>> reporter: huge parts of the east coast of the united states are on stand by waiting to see what will happen over the next 72 hours. it will hit the carolinas, virginia, washington dc, philadelphia - phil, new york, bost boston. the main focus will be around washington dc where they're predicting late on friday into saturday morning there could be up to 60 centimeters of snow. that has meant from friday morning flights across the east coast have been cancelled. train journeys have been cancelled as well. roads are being prepared ahead of the storm with lots of salt being available. we have got a snapshot of what to expect here in washington dc on wednesday and it was bad. we just got two centimeters of snow but the roads hadn't been treated and hundreds of people abandoning their vehicles to walk home and lorries being
abandoned on the side of motor ways. people have been stocking up because they've been told the storm is coming and in supermarkets, and i've been in a few, we have seen the shelves cleared of essentials such as water, bread and milk. people also stocking up on batteries and generates because they're told there could be out of power out ages. 75 million people are expecting the storm to hit. they're waiting to see how bad it will be for them and they're bracing themselves for what could be a very difficult 72 hours and beyond the u.n.'s humanitarian quarteror in yemen has escorted aid. the w.h.o. says more than a quarter of a million people have been living under a virtual siege since november. aid trucks carrying food and medicines have been stopped, hospitals have been targeted during fighting and forced to close because of overcrowding.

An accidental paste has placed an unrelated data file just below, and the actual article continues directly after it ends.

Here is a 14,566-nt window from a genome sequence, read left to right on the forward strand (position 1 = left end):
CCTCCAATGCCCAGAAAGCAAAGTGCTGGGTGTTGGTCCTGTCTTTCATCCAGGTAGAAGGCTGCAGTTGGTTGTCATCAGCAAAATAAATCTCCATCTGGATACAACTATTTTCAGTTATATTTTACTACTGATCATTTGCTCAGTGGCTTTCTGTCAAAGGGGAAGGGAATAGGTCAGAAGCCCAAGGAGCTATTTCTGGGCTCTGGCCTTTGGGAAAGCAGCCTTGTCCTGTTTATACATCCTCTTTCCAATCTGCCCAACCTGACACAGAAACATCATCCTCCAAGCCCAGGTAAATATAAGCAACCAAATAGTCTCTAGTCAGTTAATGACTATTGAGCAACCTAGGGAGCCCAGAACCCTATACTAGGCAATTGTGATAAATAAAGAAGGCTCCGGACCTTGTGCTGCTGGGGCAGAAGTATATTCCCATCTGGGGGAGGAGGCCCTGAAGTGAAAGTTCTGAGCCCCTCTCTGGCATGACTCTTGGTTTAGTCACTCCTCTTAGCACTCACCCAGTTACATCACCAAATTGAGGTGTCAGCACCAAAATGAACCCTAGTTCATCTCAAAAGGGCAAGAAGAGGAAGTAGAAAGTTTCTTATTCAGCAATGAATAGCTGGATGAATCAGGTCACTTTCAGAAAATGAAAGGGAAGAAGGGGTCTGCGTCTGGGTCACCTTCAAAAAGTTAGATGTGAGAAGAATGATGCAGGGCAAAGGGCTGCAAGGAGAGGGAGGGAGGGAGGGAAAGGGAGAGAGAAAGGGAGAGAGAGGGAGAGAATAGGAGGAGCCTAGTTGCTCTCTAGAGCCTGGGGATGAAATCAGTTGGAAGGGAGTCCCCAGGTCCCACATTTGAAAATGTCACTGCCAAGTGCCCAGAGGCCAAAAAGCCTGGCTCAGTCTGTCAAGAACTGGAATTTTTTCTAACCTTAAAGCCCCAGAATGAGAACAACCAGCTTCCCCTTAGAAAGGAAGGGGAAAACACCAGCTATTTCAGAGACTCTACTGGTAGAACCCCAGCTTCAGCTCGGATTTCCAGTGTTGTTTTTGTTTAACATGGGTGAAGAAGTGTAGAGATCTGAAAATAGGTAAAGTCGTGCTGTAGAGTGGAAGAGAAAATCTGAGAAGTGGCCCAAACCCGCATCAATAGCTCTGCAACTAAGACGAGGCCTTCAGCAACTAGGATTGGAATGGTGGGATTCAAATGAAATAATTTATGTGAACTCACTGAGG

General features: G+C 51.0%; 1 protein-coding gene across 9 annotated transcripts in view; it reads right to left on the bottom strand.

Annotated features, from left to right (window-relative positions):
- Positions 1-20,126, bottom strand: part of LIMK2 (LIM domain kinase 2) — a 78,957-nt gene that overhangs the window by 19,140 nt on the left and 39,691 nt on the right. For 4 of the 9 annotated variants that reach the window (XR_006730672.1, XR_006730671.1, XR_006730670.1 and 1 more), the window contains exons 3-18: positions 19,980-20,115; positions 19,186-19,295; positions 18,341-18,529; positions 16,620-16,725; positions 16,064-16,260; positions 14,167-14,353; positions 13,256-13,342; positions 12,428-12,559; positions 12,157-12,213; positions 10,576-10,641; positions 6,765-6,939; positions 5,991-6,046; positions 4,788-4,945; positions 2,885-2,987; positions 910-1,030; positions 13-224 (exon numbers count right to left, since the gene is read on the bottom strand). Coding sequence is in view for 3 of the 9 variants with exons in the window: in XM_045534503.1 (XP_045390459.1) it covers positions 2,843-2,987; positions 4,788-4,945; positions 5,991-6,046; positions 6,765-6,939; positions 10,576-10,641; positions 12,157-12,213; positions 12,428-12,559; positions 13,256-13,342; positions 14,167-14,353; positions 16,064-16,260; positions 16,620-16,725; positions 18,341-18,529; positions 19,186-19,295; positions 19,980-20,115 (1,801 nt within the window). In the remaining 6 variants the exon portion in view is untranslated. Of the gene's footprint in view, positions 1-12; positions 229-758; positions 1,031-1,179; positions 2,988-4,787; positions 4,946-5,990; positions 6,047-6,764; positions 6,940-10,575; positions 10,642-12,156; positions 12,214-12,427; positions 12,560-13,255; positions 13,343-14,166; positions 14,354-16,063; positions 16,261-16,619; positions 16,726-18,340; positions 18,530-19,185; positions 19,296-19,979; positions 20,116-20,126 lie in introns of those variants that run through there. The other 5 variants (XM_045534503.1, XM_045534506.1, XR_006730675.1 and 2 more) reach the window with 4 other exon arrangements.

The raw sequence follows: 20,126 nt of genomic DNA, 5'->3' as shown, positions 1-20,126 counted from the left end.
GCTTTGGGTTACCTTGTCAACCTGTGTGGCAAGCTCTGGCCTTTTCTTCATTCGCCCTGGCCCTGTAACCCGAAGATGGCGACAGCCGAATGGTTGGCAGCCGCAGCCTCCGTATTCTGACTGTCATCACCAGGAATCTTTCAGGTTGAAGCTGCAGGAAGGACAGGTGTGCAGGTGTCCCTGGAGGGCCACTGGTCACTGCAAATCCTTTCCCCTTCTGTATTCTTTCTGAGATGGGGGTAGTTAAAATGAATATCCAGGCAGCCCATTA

>> i think it is important that the medical facilities should stop being targeted and medical supplies should be be allowed to be brought into here also in thies a team has gone missing. our correspondent and crew members were last seen on monday evening - taiz. they're believed to have been kidnapped. al jazeera is calling for their immediate release a new school for children living with autism in poor communities has opened in the african town of suetto. it's a first for the country. >> reporter: she says she noticed something was wrong with her daughter nine months after she was born. >> the doctor tell me she was autistic. he just said to me she was brain damaged. it broke my heart.
i couldn't even tell my parents, my family or my husband. >> reporter: she will be 16 soon. her mother now understands that autism is a knew low developmental disorder meaning that the brain does not develop in the usual way. she is excited because she got a place at a new different kind of school. parents don't pay school fees, so african officials say it is a first state-run school for the township. special schools are found in poor communities and many facilities cater for children with all disabilities. they don't specialise in specific conditions such as autism. it is often misdiagnosed. >> parents either keep their children at home. there's not a word for it in african languages. we have hyper active kid, a kid that can't communicate. >> reporter: there are also private schools in south africa
offering more specialistist care for children with autism. they are well run providing physiotherapy and speech therapy. >> they don't process verbal information very well, but they process visual information better. in that sense it is much easier to have learners with autism together so that you can make the correct adaptations for them >> reporter: basic fees are roughly $400 a month. that's excluding therapy sessions. it is too expensive for this unemployed woman. teachers lack training to meet the needs of autistic children. >> he was hit. i was crying. i was kripg really. it was very painful. >> reporter: this school has 64 students. with time officials hope similar facilities for these children who need a special kind of
education can be opened in other poorer neighborhoods a reminder you can keep up-to-date with the news on our website at aljazeera.com for all the news. [ ♪ music ] good evening, welcome to "america tonight", i'm lisa fletcher, in for glen, who is on assignment. by 2050 there'll be more plastic in the ocean than fish, this, according to a newly released report by the world economic